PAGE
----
Soup’s On has continued providing lunches throughout the pandemic, in an innovative way that also supports local restaurants. (Photo credit: Barbara Roden)

Voucher system keeps Soup’s On going, helps local restaurants

Soup’s On lunches have looked diffferent since March, but volunteers and donors have kept them going

Soup’s On, like many other community organizations, was faced with a conundrum when the COVID-19 pandemic took hold, causing the closure of restaurants and other places that provided meals: how to keep operating?

Since January 2009, the volunteer-run operation has been providing hearty, by-donation lunches every Friday at St. Alban’s Church hall in Ashcroft. Martina Duncan, the program’s coordinator, said that it was business as usual until near the end of March, when word came from Bishop Lincoln Mckoen that all the programs running at St. Alban’s had to close down.

“We knew we couldn’t have teams doing soups anymore, although people volunteered to make soups,” says Duncan. Then someone — Duncan isn’t sure who — came up with the idea of giving people a $10 voucher, redeemable at one of the two Ashcroft restaurants that remained open for takeaway meals.

“It seemed like a good idea, so we got it going. We felt it was important to support the local restaurants that were still open, Sam’s Diner and the Central Café. Recently we’ve had UniTea and the Ashcroft Bakery reopen, so they’ve been added to the list, and now there’s Slim Jim’s as well.”

Since the end of March, volunteers have still been at St. Alban’s every Friday, handing out fruit, cookies, and buns — as well as the vouchers — to anyone who arrives. Most of the money to purchase the food and vouchers comes out of the Soup’s On budget, and Duncan says that the Seventh Day Adventist church in Ashcroft paid for three weeks’-worth of items. “They paid for all the things that went into the bags people get, and paid for all the costs of the vouchers.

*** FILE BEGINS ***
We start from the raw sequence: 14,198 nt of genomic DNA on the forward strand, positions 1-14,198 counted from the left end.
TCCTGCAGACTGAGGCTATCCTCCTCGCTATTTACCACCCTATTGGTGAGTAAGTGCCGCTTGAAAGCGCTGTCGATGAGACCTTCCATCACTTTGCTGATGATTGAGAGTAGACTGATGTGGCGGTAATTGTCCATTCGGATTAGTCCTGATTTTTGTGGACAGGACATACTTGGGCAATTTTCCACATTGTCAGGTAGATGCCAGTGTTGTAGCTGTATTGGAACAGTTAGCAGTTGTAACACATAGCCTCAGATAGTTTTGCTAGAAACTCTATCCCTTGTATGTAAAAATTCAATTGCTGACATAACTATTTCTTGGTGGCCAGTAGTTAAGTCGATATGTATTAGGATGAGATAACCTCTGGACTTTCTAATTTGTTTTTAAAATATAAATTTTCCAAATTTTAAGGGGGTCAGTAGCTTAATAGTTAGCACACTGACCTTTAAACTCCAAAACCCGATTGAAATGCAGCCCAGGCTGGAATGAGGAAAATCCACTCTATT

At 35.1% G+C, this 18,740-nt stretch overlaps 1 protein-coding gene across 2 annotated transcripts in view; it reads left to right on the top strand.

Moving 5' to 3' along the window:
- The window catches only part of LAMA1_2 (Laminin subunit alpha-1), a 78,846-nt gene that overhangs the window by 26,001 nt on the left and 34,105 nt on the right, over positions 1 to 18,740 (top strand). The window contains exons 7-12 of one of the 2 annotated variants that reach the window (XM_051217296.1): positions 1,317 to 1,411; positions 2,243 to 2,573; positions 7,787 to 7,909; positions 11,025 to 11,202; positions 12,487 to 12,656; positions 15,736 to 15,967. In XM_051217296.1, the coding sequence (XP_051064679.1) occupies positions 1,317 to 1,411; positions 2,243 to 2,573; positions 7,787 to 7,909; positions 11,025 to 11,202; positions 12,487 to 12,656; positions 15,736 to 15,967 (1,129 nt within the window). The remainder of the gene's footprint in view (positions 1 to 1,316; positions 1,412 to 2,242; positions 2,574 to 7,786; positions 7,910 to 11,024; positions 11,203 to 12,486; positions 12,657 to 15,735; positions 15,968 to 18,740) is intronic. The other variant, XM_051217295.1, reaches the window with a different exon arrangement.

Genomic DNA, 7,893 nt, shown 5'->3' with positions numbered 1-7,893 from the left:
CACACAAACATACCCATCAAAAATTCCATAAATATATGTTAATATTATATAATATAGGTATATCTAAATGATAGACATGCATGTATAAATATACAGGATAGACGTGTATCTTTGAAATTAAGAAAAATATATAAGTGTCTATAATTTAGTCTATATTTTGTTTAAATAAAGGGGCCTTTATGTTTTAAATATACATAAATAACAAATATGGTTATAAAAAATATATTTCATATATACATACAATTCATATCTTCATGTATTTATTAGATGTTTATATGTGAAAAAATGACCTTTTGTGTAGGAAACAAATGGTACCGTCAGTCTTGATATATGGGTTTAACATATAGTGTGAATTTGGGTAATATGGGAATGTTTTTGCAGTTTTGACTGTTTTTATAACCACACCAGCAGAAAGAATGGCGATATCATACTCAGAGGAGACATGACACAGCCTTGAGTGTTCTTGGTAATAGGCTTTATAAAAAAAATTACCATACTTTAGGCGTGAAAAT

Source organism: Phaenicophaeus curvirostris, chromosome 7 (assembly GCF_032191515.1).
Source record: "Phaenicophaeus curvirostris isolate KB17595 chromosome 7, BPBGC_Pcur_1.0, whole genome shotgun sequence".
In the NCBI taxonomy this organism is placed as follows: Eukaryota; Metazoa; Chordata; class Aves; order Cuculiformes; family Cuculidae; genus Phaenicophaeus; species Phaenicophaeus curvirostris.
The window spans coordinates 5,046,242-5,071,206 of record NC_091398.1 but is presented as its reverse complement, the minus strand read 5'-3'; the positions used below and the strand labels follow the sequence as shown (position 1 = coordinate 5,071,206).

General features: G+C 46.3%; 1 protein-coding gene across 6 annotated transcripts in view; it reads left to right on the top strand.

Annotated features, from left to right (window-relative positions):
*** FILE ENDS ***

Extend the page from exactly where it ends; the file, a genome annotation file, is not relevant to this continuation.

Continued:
“We have some people who give regularly to Soup’s On; it comes in through the offering plate [at St. Alban’s]. We also have a donation jar; we haven’t had it out, but we’ve still been getting donations from people.”

Duncan says that the owners of Sam’s and Central thought the voucher idea was a great one, and have sometimes done special $10 lunches for Soup’s On customers.

“The voucher system is kind of a treat to some people. They don’t get out to restaurants much, so it’s an opportunity for them to have a restaurant meal and helps our restaurants stay viable.” After each week’s lunch Duncan goes around to the participating restaurants, collects the vouchers, and pays for them.

She says they’ve been getting more than 20 people per week under the voucher system, down from the 60 or so they would normally see each week at this time of year. While the new system has proved popular, “People want to know when are we going to open again. It’s the congeniality, the visiting, that they really miss, and we miss doing it with them, both the visiting and having them as guests.”

Duncan says that they’re still trying to decide on a reopening date. “We’re slow to move in that direction, because one of the things is the age of the people who volunteer, most of whom are over 60. We don’t have any concrete plans yet, and we have to schedule a meeting with the Soup’s On teams.

“The 12-Step groups have started meeting [at S. Alban’s hall] again, and they have protocols for those. We would have to limit the number of people coming in, where and how they sit, and I can’t make those decisions on my own. We’ll have to make them with the teams that will be hosting the luncheons.”

She says that the Ashcroft Terminal will be paying for the lunches and providing two staff members to help out with the lunch on June 26. “We’re really grateful for that. They approached me about it, and the challenge is out there to any other organization that wants to sponsor a Soup’s On lunch. They can get hold of me.”

Duncan adds that once Soup’s On gets back to normal, the volunteers would happily teach other people what they need to do to help out.

“We’re always looking for people singly or as part of a team, with five to six people on a team depending on their cooking experience. Generally, the people who come forward have a good idea of what happens in a kitchen, so in that case five is fine; if people aren’t used to kitchens and quantities, then it would be six. And some people gravitate to the dish pit, while some make soup. They develop their roles as they go along.”

Any organizations or volunteers who would like to be involved with Soup’s On, or learn more about it, can contact Duncan at (250) 453-2022, or email

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